03/01/2013 2:55PM

Steven Crist: NYRA offering little pay for big job

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Can the New York Racing Association secure the right person as its next chief executive at a discounted price and with no job security beyond the next two years?

That was the most interesting question to emerge from the latest meeting of the new state-controlled NYRA Reorganization Board, which held its third meeting last Wednesday.

The issue of executive compensation has been a perpetual bone of contention between NYRA and its critics in government, reflecting two radically different views of the organization. The base salary for the position for NYRA’s previous CEO, Charles Hayward, had risen to $460,000 by the time he was dismissed by the NYRA board last May. A variety of politicians had criticized the salary as excessive in comparison to the heads of other state agencies, while NYRA pointed out that the equivalent position at privately held racing companies such as Churchill Downs were worth more than double that.

What the argument really was about was the definition of NYRA: Should it be viewed as an equal and competitor with those private companies, and its employees compensated as such despite its not-for-profit status, or as a state agency with salaries more in line with those of civil servants?

The new NYRA board, according to Vincent Tese, a board member and the chair of its compensation committee, hired a consultant who told them the job was worth $600,000 to $1.1 million annually. The consultant then offered three schemes, and the NYRA committee chose and tinkered with what Tese called “the most aggressive” (that is, the cheapest) one of them: An annual base salary of $300,000, with an as yet undefined set of incentives that could add up to $250,000 in bonus pay.

“There seems to be a disconnect here,” said Len Riggio, a board member, citing the gap between the $600,000-to-$1.1 million recommendation and a guarantee of only $300,000 in base salary. Other board members wondered whether the fact that the NYRA Reorganization Board’s final mandate – to return control of NYRA to private hands in under three years, with no guarantee that this operator would retain the chief executive – would be a further hindrance.

Tese and David Skorton, the board chair, responded that those were legitimate concerns but that they thought the numbers were appropriate for attracting the right person while remaining sensitive to the perceptions of what the head of a quasi-public entity should be paid. Skorton called it “in the sweet spot for where this organization is right now” and added that “we’re turning the ship on an interim basis.”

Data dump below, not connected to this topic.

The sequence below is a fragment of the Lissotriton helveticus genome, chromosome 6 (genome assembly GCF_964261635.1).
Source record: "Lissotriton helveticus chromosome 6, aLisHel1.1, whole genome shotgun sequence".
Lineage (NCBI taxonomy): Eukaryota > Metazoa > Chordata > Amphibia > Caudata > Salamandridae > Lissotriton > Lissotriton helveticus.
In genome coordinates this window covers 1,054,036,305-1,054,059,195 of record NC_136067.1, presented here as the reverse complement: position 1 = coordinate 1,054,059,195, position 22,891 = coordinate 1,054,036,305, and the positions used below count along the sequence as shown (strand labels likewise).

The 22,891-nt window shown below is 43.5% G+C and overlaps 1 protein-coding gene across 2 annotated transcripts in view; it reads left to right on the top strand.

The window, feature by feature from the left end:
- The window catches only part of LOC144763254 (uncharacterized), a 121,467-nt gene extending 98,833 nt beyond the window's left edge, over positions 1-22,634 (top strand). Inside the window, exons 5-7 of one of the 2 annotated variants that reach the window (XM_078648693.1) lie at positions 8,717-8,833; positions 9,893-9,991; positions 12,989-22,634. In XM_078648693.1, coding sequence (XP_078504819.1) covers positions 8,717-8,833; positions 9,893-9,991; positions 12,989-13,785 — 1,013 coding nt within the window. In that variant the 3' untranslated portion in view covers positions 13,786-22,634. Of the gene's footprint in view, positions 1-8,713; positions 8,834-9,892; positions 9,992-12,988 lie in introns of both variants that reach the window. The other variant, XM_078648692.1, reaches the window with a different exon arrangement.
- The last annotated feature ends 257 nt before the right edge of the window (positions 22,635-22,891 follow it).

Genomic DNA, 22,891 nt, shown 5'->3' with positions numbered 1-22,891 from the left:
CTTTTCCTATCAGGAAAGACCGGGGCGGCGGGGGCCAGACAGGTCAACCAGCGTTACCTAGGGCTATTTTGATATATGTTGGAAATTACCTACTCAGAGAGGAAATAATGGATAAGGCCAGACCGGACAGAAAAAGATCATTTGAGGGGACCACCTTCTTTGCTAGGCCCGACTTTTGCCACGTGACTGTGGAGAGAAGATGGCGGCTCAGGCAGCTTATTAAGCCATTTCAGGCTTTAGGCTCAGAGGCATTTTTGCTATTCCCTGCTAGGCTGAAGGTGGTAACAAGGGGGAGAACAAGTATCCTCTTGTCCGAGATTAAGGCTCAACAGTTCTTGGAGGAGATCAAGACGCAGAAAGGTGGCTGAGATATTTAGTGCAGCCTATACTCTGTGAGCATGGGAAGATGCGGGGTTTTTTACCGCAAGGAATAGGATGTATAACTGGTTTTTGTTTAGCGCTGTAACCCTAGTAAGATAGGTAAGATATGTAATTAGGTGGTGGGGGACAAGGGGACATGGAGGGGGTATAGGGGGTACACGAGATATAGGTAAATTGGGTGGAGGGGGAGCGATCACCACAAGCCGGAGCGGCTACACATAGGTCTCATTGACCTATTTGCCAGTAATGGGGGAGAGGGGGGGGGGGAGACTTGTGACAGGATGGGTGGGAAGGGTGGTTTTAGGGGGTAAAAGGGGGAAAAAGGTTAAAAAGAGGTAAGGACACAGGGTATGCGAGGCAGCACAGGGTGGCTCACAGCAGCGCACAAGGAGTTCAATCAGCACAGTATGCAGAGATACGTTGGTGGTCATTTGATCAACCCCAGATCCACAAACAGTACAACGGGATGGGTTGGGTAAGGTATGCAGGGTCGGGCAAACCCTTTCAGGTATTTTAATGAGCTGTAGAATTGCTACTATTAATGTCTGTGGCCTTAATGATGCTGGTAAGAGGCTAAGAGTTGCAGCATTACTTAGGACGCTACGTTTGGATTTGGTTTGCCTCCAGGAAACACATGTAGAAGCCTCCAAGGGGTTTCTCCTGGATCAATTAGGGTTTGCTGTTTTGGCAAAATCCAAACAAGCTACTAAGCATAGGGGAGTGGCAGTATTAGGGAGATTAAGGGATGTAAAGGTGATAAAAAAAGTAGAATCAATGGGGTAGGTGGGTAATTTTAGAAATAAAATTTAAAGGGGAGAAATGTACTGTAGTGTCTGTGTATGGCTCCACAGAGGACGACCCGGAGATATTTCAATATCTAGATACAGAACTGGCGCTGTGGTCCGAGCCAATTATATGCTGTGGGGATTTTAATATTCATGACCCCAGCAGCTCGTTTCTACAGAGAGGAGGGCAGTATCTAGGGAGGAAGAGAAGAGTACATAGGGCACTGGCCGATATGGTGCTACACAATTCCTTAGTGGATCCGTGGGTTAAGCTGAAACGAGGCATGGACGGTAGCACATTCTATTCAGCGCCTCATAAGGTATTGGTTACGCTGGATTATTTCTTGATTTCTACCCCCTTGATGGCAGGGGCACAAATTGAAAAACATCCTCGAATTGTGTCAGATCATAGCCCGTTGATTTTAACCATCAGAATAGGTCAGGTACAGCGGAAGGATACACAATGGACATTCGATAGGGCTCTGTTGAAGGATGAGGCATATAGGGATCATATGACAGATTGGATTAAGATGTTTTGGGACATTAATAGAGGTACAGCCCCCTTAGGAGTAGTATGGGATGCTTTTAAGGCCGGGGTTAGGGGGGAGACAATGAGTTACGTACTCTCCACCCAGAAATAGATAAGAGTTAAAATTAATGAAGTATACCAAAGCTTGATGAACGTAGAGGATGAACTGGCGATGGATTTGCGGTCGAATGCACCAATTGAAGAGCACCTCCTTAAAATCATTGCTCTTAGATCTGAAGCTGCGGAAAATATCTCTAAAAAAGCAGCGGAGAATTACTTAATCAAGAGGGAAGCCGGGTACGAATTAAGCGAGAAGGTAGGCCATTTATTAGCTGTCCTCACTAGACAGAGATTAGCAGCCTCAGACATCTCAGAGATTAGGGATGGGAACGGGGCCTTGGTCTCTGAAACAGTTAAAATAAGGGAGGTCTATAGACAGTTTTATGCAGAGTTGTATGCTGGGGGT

Between the lowball base pay and the emphasis on the transitional nature of NYRA, the board seems to be saying that it is looking more for an operational leader to keep the tracks running while the board plots the future of racing in New York, rather than a visionary leader to steer that ship. The rumored candidates for the position are all former executives at private-sector tracks who could probably seamlessly take over for Ellen McClain, who is resigning her position as president and chief operating officer at the end of April.

Perhaps that is the right way to go at the right price if the new chief executive is going to be a relatively short-term choice, but the emphasis on incentives is somewhat troubling. By making up to 45 percent of the next chief executive’s compensation dependent on certain targets, the board may be encouraging short-term results at the expense of long-term goals and planning.

For example, the targets presumably would emphasize NYRA’s financial performance in a given salary year, numbers that rely heavily on total handle and retention rates. Would a chief executive with those incentives have recommended the sensible reduction in winter racing dates implemented this month? Would he embrace a reduction in takeout rates even if it took a year or two to grow handle and offset short-term losses? Would he enthusiastically court a return by the Breeders’ Cup to New York, an absolutely vital step for New York racing after an absence of nine years and counting, even if the event were a financial loss leader?

In a more perfect world, the board would find what it considers the ideal candidate and pay him what it takes to get him, rather than having an artificially low salary number to appease politicians who think a competitive salary by industry standards is too high. In the absence of that, the board must make sure that it is encouraging the kind of management and policies that will have lasting value beyond allowing a single executive to earn a bigger bonus.